Investing in climate resiliency would ultimately benefit the corporations involved, as well as the Gulf Coast. When it comes down to it, large emitting facilities typically have large sunk cost making it difficult for firms to just pick up and move. Consequently, the health and welfare of the communities in which these facilities are located is vitally important to the health and welfare of the corporations. The projects financed by the carbon fee would encourage innovation in an increasingly resource constrained future, and would ultimately assist in protecting the corporations’ facilities for the long-term.
In respect to politics, if there is lack of political will to move forward with such a plan, then interested groups on the Gulf Coast should organize around and emphasize the dividend aspect. Receiving $1,300 or $1,700 a year can be quite galvanizing for votes.
If a compulsory carbon fee is still unachievable, then make it a voluntary system. In a world where an estimated 2/3 of a company’s valuation are intangible assets emphasize the positive branding opportunities and let forward thinking corporate citizens receive the goodwill that goes along with doing the right thing, and shame those that don’t participate. At the very least it will act as a strong signal about values.
You can’t achieve climate resiliency on the cheap. And the money has to come from somewhere. This proposal is one component of a multiple point framework that gets every stakeholder to put a little skin in the game. Everything is bigger in Texas, including the ideas. I believe that Houston has all the ingredients to innovate and lead the world in climate resiliency.
As a lifelong Houstonian, I have a passion for this wonderful city and believe that we can rebuild it to be even better. In a time where new ideas should strongly be considered I think this idea helps getter closer to a more prosperous and sustainable future.
By Mike Menendez
 “Facts and Figures.” Texas Medical Center, Texas Medical Center, http://www.tmc.edu/wp-content/uploads/2016/08/TMC_FactsFiguresOnePager_0307162.pdf. Accessed 4 Sept. 2017.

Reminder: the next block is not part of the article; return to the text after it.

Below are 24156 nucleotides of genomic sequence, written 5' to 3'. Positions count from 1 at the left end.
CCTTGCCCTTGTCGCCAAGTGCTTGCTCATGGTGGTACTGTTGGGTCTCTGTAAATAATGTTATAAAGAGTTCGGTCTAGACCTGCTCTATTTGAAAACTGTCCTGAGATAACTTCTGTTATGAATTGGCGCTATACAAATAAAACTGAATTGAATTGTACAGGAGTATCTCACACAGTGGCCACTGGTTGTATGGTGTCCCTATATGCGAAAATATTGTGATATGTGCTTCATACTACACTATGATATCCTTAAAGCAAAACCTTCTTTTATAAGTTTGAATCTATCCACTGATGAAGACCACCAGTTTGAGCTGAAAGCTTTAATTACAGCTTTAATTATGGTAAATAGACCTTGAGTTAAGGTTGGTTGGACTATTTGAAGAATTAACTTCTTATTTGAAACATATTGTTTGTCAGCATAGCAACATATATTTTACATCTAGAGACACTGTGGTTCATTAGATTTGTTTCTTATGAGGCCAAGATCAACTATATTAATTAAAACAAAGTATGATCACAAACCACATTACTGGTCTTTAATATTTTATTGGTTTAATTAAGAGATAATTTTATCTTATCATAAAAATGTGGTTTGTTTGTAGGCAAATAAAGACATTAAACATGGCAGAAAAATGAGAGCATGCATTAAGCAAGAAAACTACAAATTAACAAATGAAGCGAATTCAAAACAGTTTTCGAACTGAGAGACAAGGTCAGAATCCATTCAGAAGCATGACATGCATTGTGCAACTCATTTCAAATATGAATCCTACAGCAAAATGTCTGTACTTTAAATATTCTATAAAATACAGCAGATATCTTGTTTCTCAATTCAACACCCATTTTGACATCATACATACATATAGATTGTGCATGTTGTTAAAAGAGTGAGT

HOUSTON REGION ECONOMIC DEVELOPMENT PROFILE.” HOUSTON REGION ECONOMIC DEVELOPMENT PROFILE, Greater Houston Partnership, HOUSTON REGION ECONOMIC DEVELOPMENT PROFILE. Accessed 4 Sept. 2017.http://www.houston.org/assets/pdf/business/HoustonRegionEconomicProfile.pdf
 Ingraham, Christopher. “Analysis | Houston is experiencing its third ‘500-Year’ flood in 3 years. How is that possible?” The Washington Post, WP Company, 29 Aug. 2017, http://www.washingtonpost.com/news/wonk/wp/2017/08/29/houston-is-experiencing-its-third-500-year-flood-in-3-years-how-is-that-possible/?utm_term=.9678f211380e. Accessed 4 Sept. 2017.
THE CONSERVATIVE CASE FOR CARBON DIVIDENDS. Climate Leadership Council, Feb. 2017, http://www.clcouncil.org/wp-content/uploads/2017/02/TheConservativeCaseforCarbonDividends.pdf. Accessed 4 Sept. 2017.
 “QuickFacts.” U.S. Census Bureau QuickFacts selected: Harris County, Texas, http://www.census.gov/quickfacts/fact/table/harriscountytexas/PST045216. Accessed 4 Sept. 2017.
 Shaikh, Junaid M., ‘Measuring and Reporting of Intellectual Capital Performance Analysis’ (2004) (4) (March 2004) The Journal of American Academy of Business 439, 439.
City of Houston
1) Population of Houston derived from the US Census 2016 population estimate: 814,599 Households
2) Total Carbon Emissions (Metric Tons CO2) for Houston 2015 was reported as: 35,604,351.00
3) Dividend calculation: 35,604,351.00 Tons of CO2 / 814,599 Number of Households = Dividend Per Household of $1,748.31
1) Population of Harris County derived from the US Census 2016 population estimate: 1,499,528 Households
2) Total Carbon Emissions (Metric Tons CO2) for Harris County 2015 was reported as: 49,744,958.00
3) Dividend calculation: 49,744,958.00 Tons of CO2 / 1,499,528 Number of Households = Dividend Per Household of $1,326.95